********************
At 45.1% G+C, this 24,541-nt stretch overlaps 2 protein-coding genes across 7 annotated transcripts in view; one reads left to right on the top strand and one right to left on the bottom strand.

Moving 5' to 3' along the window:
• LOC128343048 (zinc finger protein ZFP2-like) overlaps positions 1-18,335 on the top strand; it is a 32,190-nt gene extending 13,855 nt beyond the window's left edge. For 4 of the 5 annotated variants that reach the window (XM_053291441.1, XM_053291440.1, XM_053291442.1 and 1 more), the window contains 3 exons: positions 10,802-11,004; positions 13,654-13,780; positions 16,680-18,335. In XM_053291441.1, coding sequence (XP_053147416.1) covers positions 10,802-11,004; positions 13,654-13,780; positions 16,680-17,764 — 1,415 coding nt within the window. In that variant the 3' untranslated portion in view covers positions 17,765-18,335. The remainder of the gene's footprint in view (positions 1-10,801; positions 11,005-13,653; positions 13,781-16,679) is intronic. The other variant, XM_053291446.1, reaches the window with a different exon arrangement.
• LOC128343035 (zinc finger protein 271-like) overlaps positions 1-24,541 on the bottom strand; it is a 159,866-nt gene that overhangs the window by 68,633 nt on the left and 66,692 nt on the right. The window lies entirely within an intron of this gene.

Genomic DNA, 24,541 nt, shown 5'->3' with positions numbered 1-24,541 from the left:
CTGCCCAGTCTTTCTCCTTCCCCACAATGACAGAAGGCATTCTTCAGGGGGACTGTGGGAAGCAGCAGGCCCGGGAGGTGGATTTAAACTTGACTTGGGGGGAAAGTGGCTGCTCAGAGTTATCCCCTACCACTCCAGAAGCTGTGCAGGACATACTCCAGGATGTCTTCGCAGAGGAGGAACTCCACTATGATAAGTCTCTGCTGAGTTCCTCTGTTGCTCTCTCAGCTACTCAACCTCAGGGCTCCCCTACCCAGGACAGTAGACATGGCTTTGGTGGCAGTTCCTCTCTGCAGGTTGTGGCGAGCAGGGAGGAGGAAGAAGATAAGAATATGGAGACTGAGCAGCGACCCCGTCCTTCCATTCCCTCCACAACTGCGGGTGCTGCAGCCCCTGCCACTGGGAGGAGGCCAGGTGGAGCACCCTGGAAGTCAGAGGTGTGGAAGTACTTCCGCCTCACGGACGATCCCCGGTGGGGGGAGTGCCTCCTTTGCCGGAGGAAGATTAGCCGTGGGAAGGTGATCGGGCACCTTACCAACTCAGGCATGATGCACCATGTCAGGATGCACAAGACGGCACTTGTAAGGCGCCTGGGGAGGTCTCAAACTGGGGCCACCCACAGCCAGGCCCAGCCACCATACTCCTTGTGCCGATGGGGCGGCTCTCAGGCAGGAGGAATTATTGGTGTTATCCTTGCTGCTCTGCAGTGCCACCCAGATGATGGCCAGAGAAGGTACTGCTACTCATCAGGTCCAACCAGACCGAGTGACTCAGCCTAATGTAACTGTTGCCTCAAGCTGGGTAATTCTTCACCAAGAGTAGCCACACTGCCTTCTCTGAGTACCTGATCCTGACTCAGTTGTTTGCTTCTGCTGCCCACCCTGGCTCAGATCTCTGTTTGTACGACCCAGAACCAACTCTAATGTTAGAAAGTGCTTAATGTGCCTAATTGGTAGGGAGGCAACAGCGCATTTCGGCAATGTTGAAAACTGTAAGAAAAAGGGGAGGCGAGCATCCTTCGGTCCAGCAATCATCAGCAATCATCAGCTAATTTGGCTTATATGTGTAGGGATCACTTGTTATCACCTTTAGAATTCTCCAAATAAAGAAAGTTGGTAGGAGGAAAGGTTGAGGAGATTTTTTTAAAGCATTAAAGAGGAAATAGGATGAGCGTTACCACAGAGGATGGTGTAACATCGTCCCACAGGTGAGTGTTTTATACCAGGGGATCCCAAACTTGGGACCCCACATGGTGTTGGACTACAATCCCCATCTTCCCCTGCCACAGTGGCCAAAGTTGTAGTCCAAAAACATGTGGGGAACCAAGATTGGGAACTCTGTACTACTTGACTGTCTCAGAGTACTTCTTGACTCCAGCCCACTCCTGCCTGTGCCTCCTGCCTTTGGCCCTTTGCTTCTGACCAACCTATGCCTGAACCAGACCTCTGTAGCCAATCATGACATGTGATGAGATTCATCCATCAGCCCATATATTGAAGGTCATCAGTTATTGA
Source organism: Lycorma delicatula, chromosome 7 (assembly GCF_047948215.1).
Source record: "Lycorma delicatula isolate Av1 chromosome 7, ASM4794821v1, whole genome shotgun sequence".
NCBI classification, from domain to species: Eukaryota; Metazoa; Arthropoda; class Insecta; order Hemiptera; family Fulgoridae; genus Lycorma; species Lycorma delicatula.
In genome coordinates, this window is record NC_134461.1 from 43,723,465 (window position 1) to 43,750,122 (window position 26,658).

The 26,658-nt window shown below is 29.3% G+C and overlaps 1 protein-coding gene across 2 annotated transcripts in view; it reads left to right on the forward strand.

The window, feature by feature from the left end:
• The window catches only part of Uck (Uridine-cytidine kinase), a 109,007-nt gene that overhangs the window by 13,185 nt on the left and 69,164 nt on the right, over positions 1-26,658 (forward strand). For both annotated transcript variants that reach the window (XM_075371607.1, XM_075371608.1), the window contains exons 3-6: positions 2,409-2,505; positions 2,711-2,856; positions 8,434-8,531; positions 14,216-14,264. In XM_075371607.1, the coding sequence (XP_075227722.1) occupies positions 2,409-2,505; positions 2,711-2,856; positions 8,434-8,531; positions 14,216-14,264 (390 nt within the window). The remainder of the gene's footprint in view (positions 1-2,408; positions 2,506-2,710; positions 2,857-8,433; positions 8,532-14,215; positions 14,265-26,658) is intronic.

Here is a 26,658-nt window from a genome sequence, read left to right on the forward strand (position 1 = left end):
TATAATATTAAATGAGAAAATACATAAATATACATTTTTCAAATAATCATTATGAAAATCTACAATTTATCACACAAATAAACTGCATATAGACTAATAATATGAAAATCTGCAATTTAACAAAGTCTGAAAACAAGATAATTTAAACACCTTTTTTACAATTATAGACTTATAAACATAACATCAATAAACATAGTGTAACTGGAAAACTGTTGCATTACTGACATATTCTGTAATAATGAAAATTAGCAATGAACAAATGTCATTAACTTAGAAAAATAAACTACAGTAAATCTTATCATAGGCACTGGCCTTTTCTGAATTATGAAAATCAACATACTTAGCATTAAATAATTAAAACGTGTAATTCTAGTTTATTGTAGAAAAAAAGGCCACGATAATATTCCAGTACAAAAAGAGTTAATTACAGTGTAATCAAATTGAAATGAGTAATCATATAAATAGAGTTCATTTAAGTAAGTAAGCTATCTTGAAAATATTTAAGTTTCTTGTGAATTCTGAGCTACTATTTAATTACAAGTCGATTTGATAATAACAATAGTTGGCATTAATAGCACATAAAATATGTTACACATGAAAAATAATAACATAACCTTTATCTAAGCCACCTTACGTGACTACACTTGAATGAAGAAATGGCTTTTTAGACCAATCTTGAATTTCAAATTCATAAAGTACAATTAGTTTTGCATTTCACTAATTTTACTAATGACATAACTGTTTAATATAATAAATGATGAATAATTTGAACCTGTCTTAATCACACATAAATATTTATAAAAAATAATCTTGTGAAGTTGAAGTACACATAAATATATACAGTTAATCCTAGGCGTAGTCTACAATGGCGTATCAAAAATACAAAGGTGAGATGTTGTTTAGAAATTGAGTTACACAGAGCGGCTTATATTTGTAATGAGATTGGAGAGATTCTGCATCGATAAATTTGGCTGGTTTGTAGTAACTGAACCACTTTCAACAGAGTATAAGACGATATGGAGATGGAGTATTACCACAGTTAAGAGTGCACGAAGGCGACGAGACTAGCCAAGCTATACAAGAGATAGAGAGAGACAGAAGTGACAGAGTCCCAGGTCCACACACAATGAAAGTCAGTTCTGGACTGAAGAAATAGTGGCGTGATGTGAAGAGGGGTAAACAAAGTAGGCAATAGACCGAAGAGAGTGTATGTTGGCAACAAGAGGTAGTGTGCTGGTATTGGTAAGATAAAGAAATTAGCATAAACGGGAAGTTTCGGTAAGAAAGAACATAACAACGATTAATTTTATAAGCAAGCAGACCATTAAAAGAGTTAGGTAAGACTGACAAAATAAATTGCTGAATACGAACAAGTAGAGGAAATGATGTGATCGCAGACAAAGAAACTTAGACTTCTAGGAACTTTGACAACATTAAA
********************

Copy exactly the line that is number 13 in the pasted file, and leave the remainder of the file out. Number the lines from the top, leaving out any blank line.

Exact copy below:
• The window catches only part of Uck (Uridine-cytidine kinase), a 109,007-nt gene that overhangs the window by 13,185 nt on the left and 69,164 nt on the right, over positions 1-26,658 (forward strand). For both annotated transcript variants that reach the window (XM_075371607.1, XM_075371608.1), the window contains exons 3-6: positions 2,409-2,505; positions 2,711-2,856; positions 8,434-8,531; positions 14,216-14,264. In XM_075371607.1, the coding sequence (XP_075227722.1) occupies positions 2,409-2,505; positions 2,711-2,856; positions 8,434-8,531; positions 14,216-14,264 (390 nt within the window). The remainder of the gene's footprint in view (positions 1-2,408; positions 2,506-2,710; positions 2,857-8,433; positions 8,532-14,215; positions 14,265-26,658) is intronic.